I can remember standing in the bride room with my almost-Mrs friend, when she had a moment of panic. Was she making a mistake? Could she really do this?
It wasn’t that she doubted her fiancé or questioned whether marrying him was the right decision. But it was more of a freak-out moment about the enormity of marriage. Once she walked down that aisle and said her vows, she was all in. Burn the ships; there’s no sailing back home. And I don’t think it’s a bad thing to be a little overwhelmed at making a commitment that is the best thing and the hardest thing you’ll ever do.
I thought about that scenario when I read this blog from speaker Mo Ism. She shares the exciting news of her engagement, but then explains how immediately after saying yes, she doubted her answer.
“But the fact of that matter is that as soon as the boyfriend I cherish became the fiancé I promise to cherish for the REST OF MY LIFE, my human nature began to doubt. And I began to realize how much my mind and heart had been crafted by the world, rather than the Word.
You see, the world says there is a soul mate. The world says there is a Prince Charming. The world says there is a PERFECT PERSON for you out there and if you find him, you will live happily ever after. If you marry the wrong one, it’s not the end of the world, you can just divorce him and continue the hunt for the man made JUST for you. The man who will always make you happy. But if you want the least amount of hassle possible, make sure you find the perfect one the first time around.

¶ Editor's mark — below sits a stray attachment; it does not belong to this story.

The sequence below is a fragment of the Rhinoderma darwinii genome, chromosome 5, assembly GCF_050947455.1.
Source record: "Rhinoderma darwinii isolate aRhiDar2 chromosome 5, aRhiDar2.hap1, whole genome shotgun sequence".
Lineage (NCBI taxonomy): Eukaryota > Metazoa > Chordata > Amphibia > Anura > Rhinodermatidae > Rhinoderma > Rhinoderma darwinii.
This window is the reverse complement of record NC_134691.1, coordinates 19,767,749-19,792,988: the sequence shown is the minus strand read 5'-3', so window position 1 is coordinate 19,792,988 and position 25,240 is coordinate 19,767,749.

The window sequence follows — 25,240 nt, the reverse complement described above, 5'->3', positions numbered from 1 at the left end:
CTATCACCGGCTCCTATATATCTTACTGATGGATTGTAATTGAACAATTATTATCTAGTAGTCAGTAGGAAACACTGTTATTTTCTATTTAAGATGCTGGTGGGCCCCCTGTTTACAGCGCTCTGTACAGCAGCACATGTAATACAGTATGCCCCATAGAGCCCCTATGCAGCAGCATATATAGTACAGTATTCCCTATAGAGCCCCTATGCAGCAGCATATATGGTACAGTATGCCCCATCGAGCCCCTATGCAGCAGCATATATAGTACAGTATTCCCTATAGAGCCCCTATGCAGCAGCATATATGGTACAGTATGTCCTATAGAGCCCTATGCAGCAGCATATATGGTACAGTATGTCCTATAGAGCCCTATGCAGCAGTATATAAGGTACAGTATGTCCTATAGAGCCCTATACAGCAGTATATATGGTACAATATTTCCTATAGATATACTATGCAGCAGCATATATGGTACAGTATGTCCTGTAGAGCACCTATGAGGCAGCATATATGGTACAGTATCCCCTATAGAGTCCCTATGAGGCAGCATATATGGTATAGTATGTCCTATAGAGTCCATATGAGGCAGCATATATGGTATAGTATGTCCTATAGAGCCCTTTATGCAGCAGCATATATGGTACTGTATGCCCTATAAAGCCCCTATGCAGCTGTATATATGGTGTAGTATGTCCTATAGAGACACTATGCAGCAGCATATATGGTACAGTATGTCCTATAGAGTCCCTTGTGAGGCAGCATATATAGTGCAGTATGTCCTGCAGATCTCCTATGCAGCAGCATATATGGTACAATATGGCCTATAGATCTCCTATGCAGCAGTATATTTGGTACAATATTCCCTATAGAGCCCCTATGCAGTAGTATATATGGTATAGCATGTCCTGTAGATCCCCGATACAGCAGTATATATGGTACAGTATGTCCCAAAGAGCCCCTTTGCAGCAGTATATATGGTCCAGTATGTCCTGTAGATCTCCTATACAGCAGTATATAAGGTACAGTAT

The world says the person should be perfect for YOU. The ring should be perfect for YOU. The proposal should be perfect for YOU. The wedding should be perfect for YOU. And the Pinterest world will certainly praise YOU. (If you manage to host the perfect barn wedding, that is.)
But the WORD says it has nothing to do with you. The Word says the covenant of marriage has everything to do with God. The Word says the journey of navigating a lifetime promise has everything to do with Jesus. And the only thing perfect for YOU in the equation is grace.”
As Mo explains, she wasn’t doubting her fiancé. There weren’t any red flags about moving forward in marriage. But what she was experiencing was the gravity of committing to love someone as Christ loves us.
“Marriage is a taste. A tiny, intimate taste, of God’s love for us. It is a promise that is not taken lightly because, ultimately, it is a promise to accept another and love another like God loves us, daily. It is nothing we can even come close to doing on our own. And THAT is the joy of saying ‘yes’ to the proposal. Not that we have found the ‘perfect person,’ but that we are a step closer to drawing back a layer and getting to see God’s perfect love played out in a beautiful way in our lives.
I am excited about marrying Jeremiah because he is NOT the perfect man for me. And I am NOT the perfect woman for him. But we are both committed to following the PERFECT King who showed us the perfect example of how to love.”
I appreciate how Mo reminds herself of the truth of marriage — that on our own we can’t love each other well. At all. But when two people are both committed to Christ and both are living in submission to Him, they can. Neither one has to fear or doubt the decision because God’s love fills them and His strength will carry them through each day.